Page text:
Feeds

Windows experiment meets the bottom line

Resist anything but temptation

Build a business case: developing custom apps

Project Watch: Microsoft 2008 This project I began writing about in late January, the prototyping of a large database project using the latest versions of a Microsoft software stack, has been an unusual exercise.

Unusual because, from the start, both the executive and the technical personnel were fully co-operative throughout the entire undertaking. The starting point was an existing SQL Server 2005 database running on top of Windows Server 2003.

Both the executive and technical sides agreed that SQL Server 2008 had significant advantages for this particular project. Every group will identify its own killer functionality or functionalities, but for us these were the spatial data types and file streaming.

We were aware that other database engines also offer spatial data types - both DB2 and Oracle do - but a change of engine was not an option. The level of disruption that an engine change would entail was deemed unacceptable, and it seemed likely that the pain would outweigh the gain.

Having decided to prototype the move to SQL Server 2008, though, we then resolved to go the whole hog and move to Windows Server 2008 and Visual Studio 2008 at the same time.

What madness was this, moving to products so new they hadn't even launched? Well, we knew Windows Server 2008 was coming shortly, Visual Studio 2008 was already out and SQL Server 2008 was due with Windows Server 2008. SQL Server 2008 was later pushed back to the third quarter of the year.

We knew if we could make this work, though, then the entire set-up should be stable for the next two to three years at least. The development team was keen to go ahead - we all love new toys, after all - and the executive team reasoned the experience gained would benefit the project over the two to three year period.

Now the project is complete, it will - in the fullness of time - go live with about 1TB of data and to several thousand users. It is being used in its prototype form by a small subset of users who report that it is already delivering invaluable insight into the data.

Where was the horror typically associated with migration, where was the pain? I was expecting - not to say looking forward - to writing about the hair-tearing frustrations and incandescent rages attendant upon working with Microsoft's community technology previews (CTPs) and early releases of new software. But it was not to be.

Apart from the software installation the project has been pretty much drama-free: the operating system hasn't crashed, the database hasn't crashed, stuff just works. As a developer, I am delighted the project has gone so well.

There seem to be good indications that Microsoft is beginning to take its CTPs relatively seriously, at least for its high-end server products.

Of course not everything is perfect - there are bugs, some of the functionality is not yet in place in the CTP software - but there's nothing at all out of the ordinary about such imperfections. The news is all good when viewed in a broader context.

This series of Project Watch was intended to let people observe the migration to an all-new software stack from a safe distance, see what worked and what didn't; and ultimately help them to decide whether to follow suit.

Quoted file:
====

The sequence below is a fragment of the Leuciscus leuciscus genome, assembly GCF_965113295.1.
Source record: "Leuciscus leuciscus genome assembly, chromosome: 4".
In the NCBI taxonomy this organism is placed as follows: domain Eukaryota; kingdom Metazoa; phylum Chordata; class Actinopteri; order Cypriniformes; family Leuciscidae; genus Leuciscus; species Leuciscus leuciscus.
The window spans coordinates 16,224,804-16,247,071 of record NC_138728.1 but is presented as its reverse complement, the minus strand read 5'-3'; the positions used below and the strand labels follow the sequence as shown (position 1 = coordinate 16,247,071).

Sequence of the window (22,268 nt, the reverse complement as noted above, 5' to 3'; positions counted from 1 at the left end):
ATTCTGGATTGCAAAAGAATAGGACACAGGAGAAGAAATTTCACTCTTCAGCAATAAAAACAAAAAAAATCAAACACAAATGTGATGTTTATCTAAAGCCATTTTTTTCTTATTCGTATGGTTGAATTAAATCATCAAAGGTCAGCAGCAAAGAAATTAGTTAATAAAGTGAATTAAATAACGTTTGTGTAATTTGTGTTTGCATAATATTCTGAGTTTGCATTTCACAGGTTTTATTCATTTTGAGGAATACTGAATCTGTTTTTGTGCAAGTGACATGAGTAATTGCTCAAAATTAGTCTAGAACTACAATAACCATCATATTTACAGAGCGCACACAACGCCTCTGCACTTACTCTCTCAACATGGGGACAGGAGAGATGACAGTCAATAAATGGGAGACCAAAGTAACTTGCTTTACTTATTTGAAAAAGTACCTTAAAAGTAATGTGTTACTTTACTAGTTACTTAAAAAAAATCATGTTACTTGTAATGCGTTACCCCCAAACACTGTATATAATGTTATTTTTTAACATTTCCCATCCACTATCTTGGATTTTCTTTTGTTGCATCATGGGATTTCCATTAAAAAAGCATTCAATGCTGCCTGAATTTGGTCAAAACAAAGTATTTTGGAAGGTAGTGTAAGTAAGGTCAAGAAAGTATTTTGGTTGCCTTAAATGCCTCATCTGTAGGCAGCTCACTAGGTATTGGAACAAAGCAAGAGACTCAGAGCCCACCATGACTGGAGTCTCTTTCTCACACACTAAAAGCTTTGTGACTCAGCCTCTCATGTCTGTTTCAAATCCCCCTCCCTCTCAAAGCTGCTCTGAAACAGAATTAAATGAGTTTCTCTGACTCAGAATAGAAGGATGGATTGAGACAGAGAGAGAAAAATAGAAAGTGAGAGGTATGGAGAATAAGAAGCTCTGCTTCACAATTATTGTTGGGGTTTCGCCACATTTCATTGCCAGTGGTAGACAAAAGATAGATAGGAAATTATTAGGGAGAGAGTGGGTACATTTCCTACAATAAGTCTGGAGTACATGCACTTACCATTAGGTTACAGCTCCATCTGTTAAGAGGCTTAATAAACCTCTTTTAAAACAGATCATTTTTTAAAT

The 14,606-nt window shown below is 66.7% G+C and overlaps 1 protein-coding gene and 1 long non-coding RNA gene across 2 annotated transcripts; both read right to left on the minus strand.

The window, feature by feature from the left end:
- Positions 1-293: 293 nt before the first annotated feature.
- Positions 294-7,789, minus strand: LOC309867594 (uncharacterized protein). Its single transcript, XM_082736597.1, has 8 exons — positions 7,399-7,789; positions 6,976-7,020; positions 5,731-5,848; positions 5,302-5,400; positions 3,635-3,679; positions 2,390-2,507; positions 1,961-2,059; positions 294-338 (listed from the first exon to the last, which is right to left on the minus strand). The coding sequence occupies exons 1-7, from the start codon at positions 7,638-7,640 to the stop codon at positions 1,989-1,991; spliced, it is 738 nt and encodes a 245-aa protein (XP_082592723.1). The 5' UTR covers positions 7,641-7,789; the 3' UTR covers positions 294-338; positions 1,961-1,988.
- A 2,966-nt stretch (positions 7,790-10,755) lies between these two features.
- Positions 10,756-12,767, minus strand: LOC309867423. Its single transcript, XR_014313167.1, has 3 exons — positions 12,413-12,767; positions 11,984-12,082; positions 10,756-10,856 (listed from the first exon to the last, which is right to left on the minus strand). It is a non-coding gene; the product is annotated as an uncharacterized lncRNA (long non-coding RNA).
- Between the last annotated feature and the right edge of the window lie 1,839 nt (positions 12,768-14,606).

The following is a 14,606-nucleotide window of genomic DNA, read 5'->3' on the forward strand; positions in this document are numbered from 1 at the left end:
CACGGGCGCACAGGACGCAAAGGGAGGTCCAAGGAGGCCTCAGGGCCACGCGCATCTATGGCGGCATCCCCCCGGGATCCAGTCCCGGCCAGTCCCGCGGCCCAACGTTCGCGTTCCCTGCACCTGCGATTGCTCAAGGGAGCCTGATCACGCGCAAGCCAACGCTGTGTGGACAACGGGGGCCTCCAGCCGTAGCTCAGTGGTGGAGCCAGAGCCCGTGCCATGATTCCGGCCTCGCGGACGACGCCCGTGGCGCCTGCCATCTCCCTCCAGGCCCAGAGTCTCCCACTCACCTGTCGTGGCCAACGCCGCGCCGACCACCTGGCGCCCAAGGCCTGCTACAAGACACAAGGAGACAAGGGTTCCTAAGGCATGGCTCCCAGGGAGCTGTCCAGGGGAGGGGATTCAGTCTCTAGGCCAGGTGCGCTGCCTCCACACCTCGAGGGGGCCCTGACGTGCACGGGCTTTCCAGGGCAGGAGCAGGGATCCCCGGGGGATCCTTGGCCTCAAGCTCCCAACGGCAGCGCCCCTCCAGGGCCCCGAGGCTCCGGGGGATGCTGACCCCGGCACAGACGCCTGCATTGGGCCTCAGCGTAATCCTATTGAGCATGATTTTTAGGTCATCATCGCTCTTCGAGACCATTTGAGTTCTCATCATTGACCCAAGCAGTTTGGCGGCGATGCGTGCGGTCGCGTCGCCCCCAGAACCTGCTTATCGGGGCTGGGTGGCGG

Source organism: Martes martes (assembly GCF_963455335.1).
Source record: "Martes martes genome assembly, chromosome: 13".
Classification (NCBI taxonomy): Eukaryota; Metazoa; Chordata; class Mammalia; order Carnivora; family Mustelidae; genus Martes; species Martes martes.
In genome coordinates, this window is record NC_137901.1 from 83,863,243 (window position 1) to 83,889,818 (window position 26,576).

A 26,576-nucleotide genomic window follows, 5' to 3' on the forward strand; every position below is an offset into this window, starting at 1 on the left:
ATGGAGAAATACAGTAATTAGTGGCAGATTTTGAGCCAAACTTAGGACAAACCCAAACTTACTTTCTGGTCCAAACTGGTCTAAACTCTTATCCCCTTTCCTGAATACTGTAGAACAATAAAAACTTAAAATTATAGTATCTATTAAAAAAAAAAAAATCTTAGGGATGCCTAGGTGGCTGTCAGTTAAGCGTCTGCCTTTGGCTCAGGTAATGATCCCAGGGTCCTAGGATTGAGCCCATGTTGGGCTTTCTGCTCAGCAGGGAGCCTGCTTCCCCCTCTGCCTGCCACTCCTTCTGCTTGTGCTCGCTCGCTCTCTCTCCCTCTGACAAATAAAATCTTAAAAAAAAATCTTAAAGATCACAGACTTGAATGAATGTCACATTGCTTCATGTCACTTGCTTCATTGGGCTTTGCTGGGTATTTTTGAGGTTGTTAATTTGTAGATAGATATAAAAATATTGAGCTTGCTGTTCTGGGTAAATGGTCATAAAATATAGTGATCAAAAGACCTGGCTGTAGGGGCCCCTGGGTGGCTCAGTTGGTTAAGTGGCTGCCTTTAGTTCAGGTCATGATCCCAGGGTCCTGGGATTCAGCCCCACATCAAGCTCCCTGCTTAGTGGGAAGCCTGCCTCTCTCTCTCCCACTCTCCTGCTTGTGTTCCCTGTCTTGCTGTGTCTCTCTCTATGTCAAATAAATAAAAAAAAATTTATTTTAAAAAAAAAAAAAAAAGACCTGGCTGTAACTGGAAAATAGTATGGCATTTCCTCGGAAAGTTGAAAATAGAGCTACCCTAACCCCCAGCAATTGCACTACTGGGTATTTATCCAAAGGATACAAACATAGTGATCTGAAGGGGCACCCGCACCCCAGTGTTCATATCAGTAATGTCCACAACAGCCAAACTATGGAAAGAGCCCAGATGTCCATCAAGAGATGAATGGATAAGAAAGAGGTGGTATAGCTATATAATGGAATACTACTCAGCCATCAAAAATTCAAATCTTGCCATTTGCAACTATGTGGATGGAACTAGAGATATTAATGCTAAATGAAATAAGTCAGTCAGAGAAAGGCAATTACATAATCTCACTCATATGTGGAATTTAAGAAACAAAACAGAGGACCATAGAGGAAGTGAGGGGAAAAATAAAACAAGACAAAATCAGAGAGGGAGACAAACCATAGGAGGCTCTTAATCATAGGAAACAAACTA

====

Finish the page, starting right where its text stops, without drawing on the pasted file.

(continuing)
The bottom line from our experience is this: if you are happily using SQL Server 2005 (or some other database engine) and can see no killer features in SQL Server 2008, don't rush to change. If you are tempted by SQL Server 2008's new features and potential benefits as both our technical and management teams were, then - unequivocally - the time is right to go ahead and start prototyping.®

5 things you didn’t know about cloud backup

More from The Register

next story
PEAK LANDFILL: Why tablet gloom is good news for Windows users
Sinofsky's hybrid strategy looks dafter than ever
Leaked Windows Phone 8.1 Update specs tease details of Nokia's next mobes
New screen sizes, dual SIMs, voice over LTE, and more
Fiendishly complex password app extension ships for iOS 8
Just slip it in, won't hurt a bit, 1Password makers urge devs
Mozilla keeps its Beard, hopes anti-gay marriage troubles are now over
Plenty on new CEO's todo list – starting with Firefox's slipping grasp
Apple: We'll unleash OS X Yosemite beta on the MASSES on 24 July
Starting today, regular fanbois will be guinea pigs, it tells Reg
Another day, another Firefox: Version 31 is upon us ALREADY
Web devs, Mozilla really wants you to like this one
Secure microkernel that uses maths to be 'bug free' goes open source
Hacker-repelling, drone-protecting code will soon be yours to tweak as you see fit
Cloudy CoreOS Linux distro declares itself production-ready
Lightweight, container-happy Linux gets first Stable release
prev story

Whitepapers

7 Elements of Radically Simple OS Migration
Avoid the typical headaches of OS migration during your next project by learning about 7 elements of radically simple OS migration.
Implementing global e-invoicing with guaranteed legal certainty
Explaining the role local tax compliance plays in successful supply chain management and e-business and how leading global brands are addressing this.
Consolidation: The Foundation for IT Business Transformation
In this whitepaper learn how effective consolidation of IT and business resources can enable multiple, meaningful business benefits.
Solving today's distributed Big Data backup challenges
Enable IT efficiency and allow a firm to access and reuse corporate information for competitive advantage, ultimately changing business outcomes.
A new approach to endpoint data protection
What is the best way to ensure comprehensive visibility, management, and control of information on both company-owned and employee-owned devices?